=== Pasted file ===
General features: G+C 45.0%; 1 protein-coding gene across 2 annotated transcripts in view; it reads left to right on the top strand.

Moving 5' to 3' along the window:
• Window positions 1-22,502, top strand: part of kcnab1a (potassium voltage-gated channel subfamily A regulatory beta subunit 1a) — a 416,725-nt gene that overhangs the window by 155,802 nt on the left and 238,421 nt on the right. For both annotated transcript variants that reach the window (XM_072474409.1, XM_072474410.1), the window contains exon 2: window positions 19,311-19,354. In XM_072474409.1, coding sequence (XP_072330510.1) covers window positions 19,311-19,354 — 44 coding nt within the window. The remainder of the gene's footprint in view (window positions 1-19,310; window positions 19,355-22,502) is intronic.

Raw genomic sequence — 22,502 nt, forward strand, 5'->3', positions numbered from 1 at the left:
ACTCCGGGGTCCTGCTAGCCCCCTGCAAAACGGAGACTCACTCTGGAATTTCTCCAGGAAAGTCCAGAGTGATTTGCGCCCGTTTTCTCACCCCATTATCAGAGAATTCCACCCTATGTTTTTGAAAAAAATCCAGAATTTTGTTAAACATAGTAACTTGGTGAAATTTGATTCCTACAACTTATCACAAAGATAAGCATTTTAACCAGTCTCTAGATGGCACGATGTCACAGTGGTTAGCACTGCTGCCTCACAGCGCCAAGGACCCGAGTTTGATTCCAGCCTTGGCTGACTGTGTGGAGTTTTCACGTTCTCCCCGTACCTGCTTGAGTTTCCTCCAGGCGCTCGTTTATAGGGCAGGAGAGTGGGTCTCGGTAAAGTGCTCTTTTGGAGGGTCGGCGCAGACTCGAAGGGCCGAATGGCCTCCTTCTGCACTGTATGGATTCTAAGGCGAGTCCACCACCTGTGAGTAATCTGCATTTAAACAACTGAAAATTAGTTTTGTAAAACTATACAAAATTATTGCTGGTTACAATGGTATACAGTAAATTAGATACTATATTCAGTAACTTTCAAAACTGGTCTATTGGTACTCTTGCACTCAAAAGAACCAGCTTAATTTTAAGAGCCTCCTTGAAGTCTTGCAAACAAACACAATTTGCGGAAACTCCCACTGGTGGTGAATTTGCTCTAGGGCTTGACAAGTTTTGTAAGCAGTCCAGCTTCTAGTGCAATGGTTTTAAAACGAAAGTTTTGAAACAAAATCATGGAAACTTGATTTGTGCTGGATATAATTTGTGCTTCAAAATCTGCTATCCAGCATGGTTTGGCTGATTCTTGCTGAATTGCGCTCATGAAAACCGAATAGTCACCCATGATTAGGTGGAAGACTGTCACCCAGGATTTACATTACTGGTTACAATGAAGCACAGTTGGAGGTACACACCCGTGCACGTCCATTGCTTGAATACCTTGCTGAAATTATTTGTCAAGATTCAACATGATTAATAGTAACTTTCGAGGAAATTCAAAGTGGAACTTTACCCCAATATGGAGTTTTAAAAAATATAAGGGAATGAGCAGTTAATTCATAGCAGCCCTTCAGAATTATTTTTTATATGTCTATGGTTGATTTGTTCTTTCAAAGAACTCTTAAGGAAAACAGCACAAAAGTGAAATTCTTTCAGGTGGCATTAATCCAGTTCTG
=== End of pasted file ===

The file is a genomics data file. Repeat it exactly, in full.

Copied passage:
General features: G+C 45.0%; 1 protein-coding gene across 2 annotated transcripts in view; it reads left to right on the top strand.

Moving 5' to 3' along the window:
• Window positions 1-22,502, top strand: part of kcnab1a (potassium voltage-gated channel subfamily A regulatory beta subunit 1a) — a 416,725-nt gene that overhangs the window by 155,802 nt on the left and 238,421 nt on the right. For both annotated transcript variants that reach the window (XM_072474409.1, XM_072474410.1), the window contains exon 2: window positions 19,311-19,354. In XM_072474409.1, coding sequence (XP_072330510.1) covers window positions 19,311-19,354 — 44 coding nt within the window. The remainder of the gene's footprint in view (window positions 1-19,310; window positions 19,355-22,502) is intronic.

Raw genomic sequence — 22,502 nt, forward strand, 5'->3', positions numbered from 1 at the left:
ACTCCGGGGTCCTGCTAGCCCCCTGCAAAACGGAGACTCACTCTGGAATTTCTCCAGGAAAGTCCAGAGTGATTTGCGCCCGTTTTCTCACCCCATTATCAGAGAATTCCACCCTATGTTTTTGAAAAAAATCCAGAATTTTGTTAAACATAGTAACTTGGTGAAATTTGATTCCTACAACTTATCACAAAGATAAGCATTTTAACCAGTCTCTAGATGGCACGATGTCACAGTGGTTAGCACTGCTGCCTCACAGCGCCAAGGACCCGAGTTTGATTCCAGCCTTGGCTGACTGTGTGGAGTTTTCACGTTCTCCCCGTACCTGCTTGAGTTTCCTCCAGGCGCTCGTTTATAGGGCAGGAGAGTGGGTCTCGGTAAAGTGCTCTTTTGGAGGGTCGGCGCAGACTCGAAGGGCCGAATGGCCTCCTTCTGCACTGTATGGATTCTAAGGCGAGTCCACCACCTGTGAGTAATCTGCATTTAAACAACTGAAAATTAGTTTTGTAAAACTATACAAAATTATTGCTGGTTACAATGGTATACAGTAAATTAGATACTATATTCAGTAACTTTCAAAACTGGTCTATTGGTACTCTTGCACTCAAAAGAACCAGCTTAATTTTAAGAGCCTCCTTGAAGTCTTGCAAACAAACACAATTTGCGGAAACTCCCACTGGTGGTGAATTTGCTCTAGGGCTTGACAAGTTTTGTAAGCAGTCCAGCTTCTAGTGCAATGGTTTTAAAACGAAAGTTTTGAAACAAAATCATGGAAACTTGATTTGTGCTGGATATAATTTGTGCTTCAAAATCTGCTATCCAGCATGGTTTGGCTGATTCTTGCTGAATTGCGCTCATGAAAACCGAATAGTCACCCATGATTAGGTGGAAGACTGTCACCCAGGATTTACATTACTGGTTACAATGAAGCACAGTTGGAGGTACACACCCGTGCACGTCCATTGCTTGAATACCTTGCTGAAATTATTTGTCAAGATTCAACATGATTAATAGTAACTTTCGAGGAAATTCAAAGTGGAACTTTACCCCAATATGGAGTTTTAAAAAATATAAGGGAATGAGCAGTTAATTCATAGCAGCCCTTCAGAATTATTTTTTATATGTCTATGGTTGATTTGTTCTTTCAAAGAACTCTTAAGGAAAACAGCACAAAAGTGAAATTCTTTCAGGTGGCATTAATCCAGTTCTG